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TKR A little confused...

jdennysgirl

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I am having my right knee replaced on Feb. 11. I had the other one done 11 years ago and I remember having to go to physical therapy 3 times a week and I remember it being quite rough and painful at most of the sessions. I was reading on here that all the physical therapy may not be necessary and my knee will "tell" me how far to bend it and work it. So, is physical therapy really not necessary and I will be fine and get full movement back if I just "listen" to my knee? Am I interpretating what I have read wrong? Thanks so much for your help on this wonderful site!
 

Pumpkln

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@jennysgirl,
Welcome Back to BoneSmart! :welome:
So, is physical therapy really not necessary and I will be fine and get full movement back if I just "listen" to my knee?
For some physical therapy is not necessary, many members would like help with walking, gentle post op exercises, and help with controlling swelling and pain with an up to date physical therapist.

For ROM we recommend these two activities,
Heel slides and how to do them and Extension: how to estimate it and ways to improve it .
There is no need for pushing and shoving to gain ROM, your ROM is there waiting to be revealed as swelling and inflammation decrease.

New and returning BoneSmart members like you are in various stages of their journey to joint replacement. Making the decision whether or not to have surgery and preparing for surgery can be easier once you have done your research and know what lies ahead. Here are some tools that can help you decide what is best for you.

If you are at the stage where you have joint pain but don't know for sure if you are ready to have surgery, these links may help:

Score Chart: How bad is my arthritic knee?
Choosing a surgeon and a prosthesis
BMI Calculator - What to do if your surgeon says you're too heavy for joint replacement surgery
Longevity of implants and revisions: How long will my new joint last?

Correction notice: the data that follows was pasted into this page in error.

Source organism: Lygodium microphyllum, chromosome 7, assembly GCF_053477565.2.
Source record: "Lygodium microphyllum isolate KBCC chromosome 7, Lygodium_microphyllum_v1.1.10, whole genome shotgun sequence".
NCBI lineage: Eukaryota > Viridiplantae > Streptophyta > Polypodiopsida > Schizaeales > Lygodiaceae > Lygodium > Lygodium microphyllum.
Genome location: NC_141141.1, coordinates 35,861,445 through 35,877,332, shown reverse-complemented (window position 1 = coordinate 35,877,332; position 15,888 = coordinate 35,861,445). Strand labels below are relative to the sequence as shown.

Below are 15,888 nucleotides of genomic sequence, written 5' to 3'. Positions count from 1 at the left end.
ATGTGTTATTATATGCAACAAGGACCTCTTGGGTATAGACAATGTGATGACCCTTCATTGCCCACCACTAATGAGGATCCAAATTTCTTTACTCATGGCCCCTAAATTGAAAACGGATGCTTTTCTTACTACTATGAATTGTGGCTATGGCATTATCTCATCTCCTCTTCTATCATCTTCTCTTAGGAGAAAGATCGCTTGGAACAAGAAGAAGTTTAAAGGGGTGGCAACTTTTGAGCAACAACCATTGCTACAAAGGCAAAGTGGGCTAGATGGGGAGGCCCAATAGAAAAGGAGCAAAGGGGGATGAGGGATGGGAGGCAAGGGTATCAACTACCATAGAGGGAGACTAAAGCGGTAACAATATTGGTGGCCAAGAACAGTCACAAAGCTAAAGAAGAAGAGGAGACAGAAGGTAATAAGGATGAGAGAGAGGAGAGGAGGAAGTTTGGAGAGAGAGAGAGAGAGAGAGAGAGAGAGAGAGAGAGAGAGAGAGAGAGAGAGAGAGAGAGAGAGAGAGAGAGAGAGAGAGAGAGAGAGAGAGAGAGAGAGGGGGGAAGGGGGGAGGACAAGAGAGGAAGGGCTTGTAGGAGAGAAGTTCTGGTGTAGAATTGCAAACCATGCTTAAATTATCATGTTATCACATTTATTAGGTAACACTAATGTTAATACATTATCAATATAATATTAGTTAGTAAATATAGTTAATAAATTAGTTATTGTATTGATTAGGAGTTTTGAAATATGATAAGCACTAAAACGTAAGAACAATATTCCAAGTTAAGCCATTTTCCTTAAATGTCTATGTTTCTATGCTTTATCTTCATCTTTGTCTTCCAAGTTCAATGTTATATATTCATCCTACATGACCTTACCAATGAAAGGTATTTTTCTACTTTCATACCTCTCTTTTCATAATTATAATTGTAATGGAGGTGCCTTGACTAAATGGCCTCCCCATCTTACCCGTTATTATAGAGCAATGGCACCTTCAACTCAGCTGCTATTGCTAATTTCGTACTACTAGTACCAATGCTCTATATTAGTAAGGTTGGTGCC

If you are at the stage where you are planning to have surgery but are looking for information so you can be better prepared for what is to come, take a look at these links:

Recovery Aids: A comprehensive list for hospital and home
Recliner Chairs: Things you need to know if buying one for your recovery
Pre-Op Interviews: What's involved?


Regardless of where you are in the process, the website and app My Knee Guide can help you stay organized and informed. The free service keeps all the information pertaining to your surgery and recovery in one place on your smartphone. It is intended to be a personal support tool for the entire process.

And if you want to picture what your life might be like with a replaced knee, take a look at the posts and threads from other BoneSmarties provided in this link:

Stories of amazing knee recoveries
 
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I've learned a great deal from my PT and she's offered some light manipulation around my knee area. I have also learned what I can do at my gym and at home that are similar.

I don't think I will need all 30 sessions I was approved for. Too expensive!
 
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loneshark64

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There are experts on here and so they know more than me. This is just one mans opinion based on one very recent TKR and multiple other knee surgeries and PT over the years.

I think you need to decide for yourself. You are you and they don’t know you. I think there is wisdom in the bonesmart view that pushing through pain for progress early on is counterproductive. I do not think they are saying “don’t do PT and you will be OK by magic”. They are saying time and daily motion matter and painful pushing is counterproductive.